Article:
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This course introduces students to the practice and politics of ethnography, broadly defined as the study and representation of people, culture, and society. We begin the semester by looking at the history of ethnographic methodologies in anthropology and sociology, and examining how ethnography can be decolonized. We then read several examples of ethnographic research related to marginalized or minority groups in the U.S. — such as undocumented migrants from Latin America, formerly unsheltered Black girls, or Diné fighting resource extraction on the reservation — along with articles that illuminate issues of power, observation, consent, and representation in ethnographic research. Through readings, discussion, and engagement in ethnographic exercises, students will gain familiarity with the different phases or components of conducting ethnographic research, while also considering different styles of ethnographic production, including creative work. While this course is designed to look specifically at ethnographic directions that intersect with the interdisciplinary field of American Studies, it is open to any student interested in exploring many of the pressing social issues of our time (such as mass incarceration, refugee resettlement, and drug addiction); committed to thinking critically about how to study these problems; and creating communities of care and solidarity for fighting, and quite possibly, solving them.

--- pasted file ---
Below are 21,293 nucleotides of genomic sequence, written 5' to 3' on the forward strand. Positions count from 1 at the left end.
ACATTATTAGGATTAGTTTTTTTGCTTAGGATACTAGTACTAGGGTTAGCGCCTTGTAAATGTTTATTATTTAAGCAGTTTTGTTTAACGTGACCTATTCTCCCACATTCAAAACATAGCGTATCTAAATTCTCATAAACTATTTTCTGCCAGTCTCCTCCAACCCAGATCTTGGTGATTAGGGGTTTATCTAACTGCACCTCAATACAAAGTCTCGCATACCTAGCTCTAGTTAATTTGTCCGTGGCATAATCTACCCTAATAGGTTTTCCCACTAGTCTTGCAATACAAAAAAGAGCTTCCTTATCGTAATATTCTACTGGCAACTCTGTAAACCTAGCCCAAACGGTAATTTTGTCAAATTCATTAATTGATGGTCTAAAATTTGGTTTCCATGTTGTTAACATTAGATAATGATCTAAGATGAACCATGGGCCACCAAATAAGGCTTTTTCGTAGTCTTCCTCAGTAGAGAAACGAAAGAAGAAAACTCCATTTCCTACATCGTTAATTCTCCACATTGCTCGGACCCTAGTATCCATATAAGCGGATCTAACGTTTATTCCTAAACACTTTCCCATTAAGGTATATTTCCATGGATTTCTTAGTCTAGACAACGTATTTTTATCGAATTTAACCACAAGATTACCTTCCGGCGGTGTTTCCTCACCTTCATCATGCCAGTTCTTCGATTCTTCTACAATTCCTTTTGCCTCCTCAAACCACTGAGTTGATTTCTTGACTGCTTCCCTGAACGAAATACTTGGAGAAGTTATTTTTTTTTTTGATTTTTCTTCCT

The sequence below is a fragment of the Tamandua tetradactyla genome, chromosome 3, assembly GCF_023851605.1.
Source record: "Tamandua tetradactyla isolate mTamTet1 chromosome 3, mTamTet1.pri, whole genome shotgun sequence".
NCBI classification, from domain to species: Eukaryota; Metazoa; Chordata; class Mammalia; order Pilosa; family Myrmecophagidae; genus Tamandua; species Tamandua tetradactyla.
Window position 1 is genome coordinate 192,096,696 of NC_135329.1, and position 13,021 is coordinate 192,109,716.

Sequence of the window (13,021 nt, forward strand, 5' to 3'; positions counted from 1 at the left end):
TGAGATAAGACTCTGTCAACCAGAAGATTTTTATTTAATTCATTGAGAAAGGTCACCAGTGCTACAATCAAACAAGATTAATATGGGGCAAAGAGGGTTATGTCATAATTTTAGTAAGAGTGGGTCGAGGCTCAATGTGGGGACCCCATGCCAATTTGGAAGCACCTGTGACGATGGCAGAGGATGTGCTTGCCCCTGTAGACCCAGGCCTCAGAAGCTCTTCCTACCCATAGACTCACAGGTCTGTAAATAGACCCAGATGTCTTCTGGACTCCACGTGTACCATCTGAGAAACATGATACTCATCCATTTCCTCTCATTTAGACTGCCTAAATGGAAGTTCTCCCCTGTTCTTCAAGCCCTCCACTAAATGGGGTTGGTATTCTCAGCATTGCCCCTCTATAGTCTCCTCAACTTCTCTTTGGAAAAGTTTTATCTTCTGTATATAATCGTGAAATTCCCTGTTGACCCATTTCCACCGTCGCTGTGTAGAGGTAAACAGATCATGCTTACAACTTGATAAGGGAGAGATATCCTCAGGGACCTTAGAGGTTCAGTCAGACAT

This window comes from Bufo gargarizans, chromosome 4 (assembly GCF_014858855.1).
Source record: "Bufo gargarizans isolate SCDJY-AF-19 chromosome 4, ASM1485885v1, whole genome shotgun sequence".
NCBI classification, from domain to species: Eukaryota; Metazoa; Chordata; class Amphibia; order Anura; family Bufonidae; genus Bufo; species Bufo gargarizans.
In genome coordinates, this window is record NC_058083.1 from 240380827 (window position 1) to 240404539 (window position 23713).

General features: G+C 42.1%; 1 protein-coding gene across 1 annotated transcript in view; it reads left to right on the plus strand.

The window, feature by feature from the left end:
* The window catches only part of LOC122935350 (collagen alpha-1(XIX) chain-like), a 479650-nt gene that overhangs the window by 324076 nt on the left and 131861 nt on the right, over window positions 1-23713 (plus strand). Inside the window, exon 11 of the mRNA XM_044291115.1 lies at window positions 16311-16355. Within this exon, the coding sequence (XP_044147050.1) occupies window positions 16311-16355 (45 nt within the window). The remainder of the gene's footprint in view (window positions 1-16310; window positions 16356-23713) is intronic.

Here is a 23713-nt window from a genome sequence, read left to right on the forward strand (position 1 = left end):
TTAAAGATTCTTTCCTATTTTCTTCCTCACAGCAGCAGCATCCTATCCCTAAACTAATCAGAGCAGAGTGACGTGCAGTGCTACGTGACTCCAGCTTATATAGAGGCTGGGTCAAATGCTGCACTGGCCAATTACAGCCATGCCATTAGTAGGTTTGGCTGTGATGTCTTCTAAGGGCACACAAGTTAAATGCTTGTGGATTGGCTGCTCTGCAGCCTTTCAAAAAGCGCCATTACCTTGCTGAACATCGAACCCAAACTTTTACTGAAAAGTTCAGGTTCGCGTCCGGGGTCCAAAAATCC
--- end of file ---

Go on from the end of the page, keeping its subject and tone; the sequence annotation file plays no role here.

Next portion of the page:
Format: seminar; This course will be conducted remotely. International students should contact the professor by email if interested.
Grading: yes pass/fail option,
yes fifth course option
Weekly: Average 50 pages of reading; submit 200-300-word responses to readings and a 75-100-word discussion question; participate in synchronous class discussions. Three free passes given on these assignments. Three times per semester: Short ethnographic research assignments, such as conducting (socially distant) observation or an interview; coding a transcript; or writing a mini-research proposal. Final: 1) a 5-page scholarly book review of one single-authored ethnographic work. OR 2) a 5-page scholarly blog post about a particular issue in ethnography.
Enrollment preferences if over enrolled: AMST majors, students seeking methods courses
Difference, Power, and Equity
This course covers a range of ethnographic studies of people and cultures around the world, with particular attention to scholarship in which power relations and structural analysis are central. Students are asked to discover how scholars use ethnographic methods to account for differences within and between communities.
AMST Space and Place Electives